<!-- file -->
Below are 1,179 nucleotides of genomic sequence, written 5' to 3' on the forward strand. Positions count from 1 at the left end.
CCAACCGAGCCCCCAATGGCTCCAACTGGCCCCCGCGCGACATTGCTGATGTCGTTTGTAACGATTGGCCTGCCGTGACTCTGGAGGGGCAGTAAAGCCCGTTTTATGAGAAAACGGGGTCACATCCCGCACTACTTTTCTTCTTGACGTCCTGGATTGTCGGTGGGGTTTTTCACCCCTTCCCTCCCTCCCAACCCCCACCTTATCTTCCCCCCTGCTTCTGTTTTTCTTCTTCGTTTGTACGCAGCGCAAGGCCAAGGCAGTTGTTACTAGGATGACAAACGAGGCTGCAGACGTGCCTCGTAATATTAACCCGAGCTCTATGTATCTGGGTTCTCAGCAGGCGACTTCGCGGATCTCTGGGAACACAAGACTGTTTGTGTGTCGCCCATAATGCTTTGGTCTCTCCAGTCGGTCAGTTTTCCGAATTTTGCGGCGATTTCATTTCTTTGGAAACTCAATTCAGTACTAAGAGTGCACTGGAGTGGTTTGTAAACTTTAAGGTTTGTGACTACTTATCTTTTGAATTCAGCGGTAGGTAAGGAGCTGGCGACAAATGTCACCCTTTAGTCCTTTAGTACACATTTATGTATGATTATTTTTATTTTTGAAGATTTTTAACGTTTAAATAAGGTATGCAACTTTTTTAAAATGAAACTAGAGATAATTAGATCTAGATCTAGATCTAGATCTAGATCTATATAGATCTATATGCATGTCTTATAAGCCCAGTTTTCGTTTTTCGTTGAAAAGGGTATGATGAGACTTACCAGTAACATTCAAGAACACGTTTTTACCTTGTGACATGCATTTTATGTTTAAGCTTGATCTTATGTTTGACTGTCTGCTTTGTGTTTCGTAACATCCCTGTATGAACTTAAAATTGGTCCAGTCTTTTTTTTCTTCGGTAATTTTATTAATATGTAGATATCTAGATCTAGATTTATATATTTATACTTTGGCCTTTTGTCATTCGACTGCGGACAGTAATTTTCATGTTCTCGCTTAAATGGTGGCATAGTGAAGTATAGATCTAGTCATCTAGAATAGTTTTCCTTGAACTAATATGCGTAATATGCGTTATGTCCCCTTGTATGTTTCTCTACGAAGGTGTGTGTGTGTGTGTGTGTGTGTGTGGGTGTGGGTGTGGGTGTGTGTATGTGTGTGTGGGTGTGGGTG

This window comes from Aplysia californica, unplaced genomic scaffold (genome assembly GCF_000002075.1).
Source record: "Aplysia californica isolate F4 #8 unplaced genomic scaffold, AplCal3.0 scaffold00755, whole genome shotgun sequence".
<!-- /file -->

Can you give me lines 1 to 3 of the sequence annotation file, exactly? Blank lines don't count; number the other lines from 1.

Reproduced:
Below are 1,179 nucleotides of genomic sequence, written 5' to 3' on the forward strand. Positions count from 1 at the left end.
CCAACCGAGCCCCCAATGGCTCCAACTGGCCCCCGCGCGACATTGCTGATGTCGTTTGTAACGATTGGCCTGCCGTGACTCTGGAGGGGCAGTAAAGCCCGTTTTATGAGAAAACGGGGTCACATCCCGCACTACTTTTCTTCTTGACGTCCTGGATTGTCGGTGGGGTTTTTCACCCCTTCCCTCCCTCCCAACCCCCACCTTATCTTCCCCCCTGCTTCTGTTTTTCTTCTTCGTTTGTACGCAGCGCAAGGCCAAGGCAGTTGTTACTAGGATGACAAACGAGGCTGCAGACGTGCCTCGTAATATTAACCCGAGCTCTATGTATCTGGGTTCTCAGCAGGCGACTTCGCGGATCTCTGGGAACACAAGACTGTTTGTGTGTCGCCCATAATGCTTTGGTCTCTCCAGTCGGTCAGTTTTCCGAATTTTGCGGCGATTTCATTTCTTTGGAAACTCAATTCAGTACTAAGAGTGCACTGGAGTGGTTTGTAAACTTTAAGGTTTGTGACTACTTATCTTTTGAATTCAGCGGTAGGTAAGGAGCTGGCGACAAATGTCACCCTTTAGTCCTTTAGTACACATTTATGTATGATTATTTTTATTTTTGAAGATTTTTAACGTTTAAATAAGGTATGCAACTTTTTTAAAATGAAACTAGAGATAATTAGATCTAGATCTAGATCTAGATCTAGATCTATATAGATCTATATGCATGTCTTATAAGCCCAGTTTTCGTTTTTCGTTGAAAAGGGTATGATGAGACTTACCAGTAACATTCAAGAACACGTTTTTACCTTGTGACATGCATTTTATGTTTAAGCTTGATCTTATGTTTGACTGTCTGCTTTGTGTTTCGTAACATCCCTGTATGAACTTAAAATTGGTCCAGTCTTTTTTTTCTTCGGTAATTTTATTAATATGTAGATATCTAGATCTAGATTTATATATTTATACTTTGGCCTTTTGTCATTCGACTGCGGACAGTAATTTTCATGTTCTCGCTTAAATGGTGGCATAGTGAAGTATAGATCTAGTCATCTAGAATAGTTTTCCTTGAACTAATATGCGTAATATGCGTTATGTCCCCTTGTATGTTTCTCTACGAAGGTGTGTGTGTGTGTGTGTGTGTGTGTGGGTGTGGGTGTGGGTGTGTGTATGTGTGTGTGGGTGTGGGTG

This window comes from Aplysia californica, unplaced genomic scaffold (genome assembly GCF_000002075.1).